airasiadecember2014crashusnavymasscommunicationspecialist2ndclassantoniopturrettoramos.jpg.crop_display.jpg U.S. Navy photo by Mass Communication Specialist 2nd Class Antonio P. Turretto Ramos

Pilot Actions Contributed To AirAsia Crash, Report Says

Indonesian safety officials have found a repetitive malfunction to be the original cause of problems for an Indonesia AirAsia Airbus A320 that crashed in December, though the inability of the pilots to control an upset situation appears to be a critical factor.

Indonesian safety officials have found a repetitive malfunction to be the original cause of problems for an Indonesia AirAsia Airbus A320 that crashed in December, though the inability of the pilots to control an upset situation appears to be a critical factor.

 

The aircraft crashed in the Java Sea on Dec. 28, during Flight QZ8501 from Surabaya, Indonesia, to Singapore. All 162 passengers and crew were killed. The flight was operated by the Indonesian affiliate of the AirAsia Group, and the incident prompted Indonesian authorities to conduct strict reviews of all local carriers.

In a final report released Dec. 1, Indonesia’s National Transportation Safety Committee found that cracking on a solder joint resulted in electrical interruption, triggering rudder travel limiter unit (RTLU) failures. This was causing master caution activation and electronic centralized aircraft monitoring (ECAM) warnings in the cockpit.

The problem had occurred repeatedly on the aircraft in the months prior to the crash, and had been resolved on the ground by resetting the flight-augmentation computer (FAC) and pulling circuit breakers. However, the unresolved core problem had caused the warnings to occur at shorter intervals. The issue was not identified as meeting the criteria for repetitive defects.

During the flight, master caution activation and ECAM warnings occurred three times, and the flight crew performed the required ECAM actions to return the system to normal functioning. However, on the fourth warning, the evidence suggests that the crew reset the FAC circuit breaker.

In turn, this disengaged the autopilot and auto-thrust, and flight control law switched from normal to alternate. The rudder deflected 2 deg., resulting in a 54-deg. roll to the left. The report indicates there was a confused response from the crew, and the stall warning was activated. After reaching its highest altitude of 38,500 ft.—with the roll reaching 104 deg. to the left—the aircraft dived at up to 20,000 ft. per minute. The pilots were able to level the wings, but the aircraft remained in a developed stall until impact.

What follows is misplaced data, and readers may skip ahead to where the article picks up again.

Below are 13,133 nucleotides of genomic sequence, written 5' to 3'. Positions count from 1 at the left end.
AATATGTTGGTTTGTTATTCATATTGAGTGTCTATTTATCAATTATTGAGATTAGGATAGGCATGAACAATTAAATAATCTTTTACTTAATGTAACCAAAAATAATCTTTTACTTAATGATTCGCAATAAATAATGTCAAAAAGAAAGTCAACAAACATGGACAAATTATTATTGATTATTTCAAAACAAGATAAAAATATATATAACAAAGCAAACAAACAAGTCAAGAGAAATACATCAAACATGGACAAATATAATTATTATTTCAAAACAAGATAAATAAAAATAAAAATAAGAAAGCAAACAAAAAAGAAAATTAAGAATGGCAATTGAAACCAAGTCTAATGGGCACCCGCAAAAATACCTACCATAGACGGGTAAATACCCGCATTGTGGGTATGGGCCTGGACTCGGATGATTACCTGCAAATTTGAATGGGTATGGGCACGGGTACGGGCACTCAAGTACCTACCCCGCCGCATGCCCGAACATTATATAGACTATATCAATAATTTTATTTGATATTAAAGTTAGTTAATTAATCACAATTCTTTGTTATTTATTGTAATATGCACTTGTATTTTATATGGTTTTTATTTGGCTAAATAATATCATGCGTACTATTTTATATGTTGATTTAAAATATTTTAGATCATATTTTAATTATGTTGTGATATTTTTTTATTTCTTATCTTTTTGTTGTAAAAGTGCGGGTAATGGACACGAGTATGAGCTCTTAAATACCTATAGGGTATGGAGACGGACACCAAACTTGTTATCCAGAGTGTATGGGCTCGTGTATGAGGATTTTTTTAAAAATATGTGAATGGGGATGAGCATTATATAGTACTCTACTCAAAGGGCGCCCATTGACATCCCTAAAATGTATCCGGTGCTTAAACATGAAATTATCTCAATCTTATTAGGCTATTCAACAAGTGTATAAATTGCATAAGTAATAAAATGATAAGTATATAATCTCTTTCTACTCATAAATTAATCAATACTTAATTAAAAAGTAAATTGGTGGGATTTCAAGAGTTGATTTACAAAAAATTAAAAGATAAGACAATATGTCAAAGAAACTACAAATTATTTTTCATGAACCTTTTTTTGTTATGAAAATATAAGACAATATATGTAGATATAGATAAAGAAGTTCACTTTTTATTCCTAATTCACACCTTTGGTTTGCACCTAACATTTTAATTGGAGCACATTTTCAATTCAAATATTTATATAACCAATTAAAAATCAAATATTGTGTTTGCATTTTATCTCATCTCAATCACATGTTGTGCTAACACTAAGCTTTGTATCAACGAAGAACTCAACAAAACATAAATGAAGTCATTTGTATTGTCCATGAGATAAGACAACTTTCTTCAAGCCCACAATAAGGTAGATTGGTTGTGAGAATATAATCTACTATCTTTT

“Flight crew action leading to inability to control the aircraft in the alternate law resulted in the aircraft departing from the normal flight envelope and entering prolonged stall condition that was beyond the capability of the flight crew to recover,” the report said.

The report found that the crew did not follow the “standard call-outs” for cockpit communications during the emergency, and also identified inadequate upset-recovery training for this type of situation.

The airline has already taken several measures following the earlier preliminary report. These include improvements to flight operations such as upset-recovery training as well as maintenance procedures related to repetitive problems, post-flight reports and troubleshooting manuals.

Beyond these actions, the report recommends that Indonesia AirAsia should “re-emphasize” the importance of the standard call-outs, and the taking-over control procedure in “various critical situations of flight.”

The report calls for Indonesia’s Directorate General of Civil Aviation to ensure: airline training is in accordance with standards; operators conduct simulator upset-recovery training; and maintenance systems have the ability to “detect and address all repetitive faults appropriately.”

There are also recommendations for Airbus: The manufacturer should consider developing a means for crew to “effectively manage multiple and repetitive master caution alarms to reduce distraction,” and should review the flight-crew training manual for standard call-outs for all phases of flight.

TAGS: Asia Pacific
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